13. 13. PROSPERO. Cardiovascular disease risk factors in chronic kidney disease: a systematic review and meta-analysis. http://www.crd.york.ac.uk/PROSPERO/display_record.asp?ID=CRD42016036187. Accessed September, 2016.
  14. 14. Eknoyan G, Lameire N, Eckardt K, Kasiske B, Wheeler D, Levin A, et al. KDIGO 2012 clinical practice guideline for the evaluation and management of chronic kidney disease. Kidney Int 2013;3:5–14.
  15. 15. Levey AS, Bosch JP, Lewis JB, Greene T, Rogers N, Roth D. A more accurate method to estimate glomerular filtration rate from serum creatinine: a new prediction equation. Ann Intern Med 1999;130(6):461–470. pmid:10075613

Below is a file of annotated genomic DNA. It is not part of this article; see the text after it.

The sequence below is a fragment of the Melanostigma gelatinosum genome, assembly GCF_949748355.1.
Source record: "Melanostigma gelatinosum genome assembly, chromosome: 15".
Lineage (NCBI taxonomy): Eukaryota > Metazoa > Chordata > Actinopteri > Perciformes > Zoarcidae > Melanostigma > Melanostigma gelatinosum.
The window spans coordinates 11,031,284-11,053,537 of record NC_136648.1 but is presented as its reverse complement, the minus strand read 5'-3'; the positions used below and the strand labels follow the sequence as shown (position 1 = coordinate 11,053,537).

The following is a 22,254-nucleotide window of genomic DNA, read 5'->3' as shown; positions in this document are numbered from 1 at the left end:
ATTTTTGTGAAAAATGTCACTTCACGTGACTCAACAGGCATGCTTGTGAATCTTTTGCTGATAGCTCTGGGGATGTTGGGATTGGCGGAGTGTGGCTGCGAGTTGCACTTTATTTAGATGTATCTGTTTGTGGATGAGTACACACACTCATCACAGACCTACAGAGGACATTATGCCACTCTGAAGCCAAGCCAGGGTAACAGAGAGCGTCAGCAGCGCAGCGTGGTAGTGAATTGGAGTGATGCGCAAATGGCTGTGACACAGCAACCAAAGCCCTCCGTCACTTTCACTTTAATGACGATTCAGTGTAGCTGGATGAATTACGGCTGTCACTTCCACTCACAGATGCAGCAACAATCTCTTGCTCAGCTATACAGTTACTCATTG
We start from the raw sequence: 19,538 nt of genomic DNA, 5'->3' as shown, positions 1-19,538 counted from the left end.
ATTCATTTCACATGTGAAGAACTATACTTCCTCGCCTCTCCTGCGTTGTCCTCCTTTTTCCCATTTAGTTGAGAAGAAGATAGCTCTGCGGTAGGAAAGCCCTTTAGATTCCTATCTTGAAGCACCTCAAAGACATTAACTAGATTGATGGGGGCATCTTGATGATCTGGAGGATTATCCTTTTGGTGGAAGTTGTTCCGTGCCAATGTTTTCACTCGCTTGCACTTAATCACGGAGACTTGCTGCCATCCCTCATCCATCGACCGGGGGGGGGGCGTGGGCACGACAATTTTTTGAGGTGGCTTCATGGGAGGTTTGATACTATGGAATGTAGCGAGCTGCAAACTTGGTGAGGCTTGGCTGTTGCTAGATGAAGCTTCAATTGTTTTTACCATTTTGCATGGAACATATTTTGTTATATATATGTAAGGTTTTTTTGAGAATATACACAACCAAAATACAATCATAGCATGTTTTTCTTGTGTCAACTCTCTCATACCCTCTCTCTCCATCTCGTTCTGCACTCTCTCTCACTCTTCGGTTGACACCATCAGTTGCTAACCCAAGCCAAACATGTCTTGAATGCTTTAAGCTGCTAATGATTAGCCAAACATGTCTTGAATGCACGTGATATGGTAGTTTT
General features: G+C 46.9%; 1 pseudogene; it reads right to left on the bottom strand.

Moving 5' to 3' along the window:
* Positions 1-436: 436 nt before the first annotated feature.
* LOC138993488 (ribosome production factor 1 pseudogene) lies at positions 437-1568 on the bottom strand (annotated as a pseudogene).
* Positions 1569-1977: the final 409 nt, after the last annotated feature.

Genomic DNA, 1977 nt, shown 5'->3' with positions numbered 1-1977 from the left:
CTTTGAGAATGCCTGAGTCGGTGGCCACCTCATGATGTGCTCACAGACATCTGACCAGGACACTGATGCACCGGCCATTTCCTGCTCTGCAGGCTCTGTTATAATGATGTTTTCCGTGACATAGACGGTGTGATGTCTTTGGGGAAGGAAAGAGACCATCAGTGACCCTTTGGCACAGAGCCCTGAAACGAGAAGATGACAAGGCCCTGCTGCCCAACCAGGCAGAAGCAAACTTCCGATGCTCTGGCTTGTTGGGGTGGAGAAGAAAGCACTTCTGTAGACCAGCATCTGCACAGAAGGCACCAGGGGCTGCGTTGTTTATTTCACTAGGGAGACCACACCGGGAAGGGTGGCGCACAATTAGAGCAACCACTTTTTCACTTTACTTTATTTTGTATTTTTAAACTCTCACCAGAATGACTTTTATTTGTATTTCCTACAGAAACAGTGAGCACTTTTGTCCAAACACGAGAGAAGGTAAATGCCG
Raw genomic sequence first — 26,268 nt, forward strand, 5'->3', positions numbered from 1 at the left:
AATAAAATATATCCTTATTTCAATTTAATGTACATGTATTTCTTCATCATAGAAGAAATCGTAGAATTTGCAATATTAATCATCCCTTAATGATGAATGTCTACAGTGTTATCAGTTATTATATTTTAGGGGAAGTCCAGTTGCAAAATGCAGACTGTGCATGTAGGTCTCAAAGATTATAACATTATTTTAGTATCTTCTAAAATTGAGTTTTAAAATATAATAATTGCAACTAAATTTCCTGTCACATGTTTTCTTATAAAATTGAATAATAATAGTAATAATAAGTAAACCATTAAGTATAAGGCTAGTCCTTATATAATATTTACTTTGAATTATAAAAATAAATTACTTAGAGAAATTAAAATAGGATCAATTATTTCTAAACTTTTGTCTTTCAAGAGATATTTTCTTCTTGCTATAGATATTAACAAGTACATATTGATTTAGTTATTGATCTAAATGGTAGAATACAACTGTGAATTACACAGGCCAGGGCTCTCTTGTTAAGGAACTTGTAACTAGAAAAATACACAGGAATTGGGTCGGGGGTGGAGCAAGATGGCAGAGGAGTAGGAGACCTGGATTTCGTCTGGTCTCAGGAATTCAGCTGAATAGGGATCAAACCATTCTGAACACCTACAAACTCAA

16. 16. Hayden JA, van der Windt DA, Cartwright JL, Côté P, Bombardier C. Assessing bias in studies of prognostic factors. Ann Intern Med 2013;158(4):280–286. pmid:23420236
  17. 17. Higgins JP, Green S. Cochrane handbook for systematic reviews of interventions.: Wiley Online Library; 2008.
  18. 18. Lu Y, Hajifathalian K, Ezzati M, Woodward M, Rimm EB, Danaei G, et al. Metabolic mediators of the effects of body-mass index, overweight, and obesity on coronary heart disease and stroke: a pooled analysis of 97 prospective cohorts with 1.8 million participants. Lancet 2014;383(9921):970–983. pmid:24269108
  19. 19. Seiler S, Rogacev KS, Roth HJ, Shafein P, Emrich I, Neuhaus S, et al. Associations of FGF-23 and sKlotho with cardiovascular outcomes among patients with CKD stages 2–4. Clin J Am Soc Nephrol 2014 Jun 6;9(6):1049–1058. pmid:24677555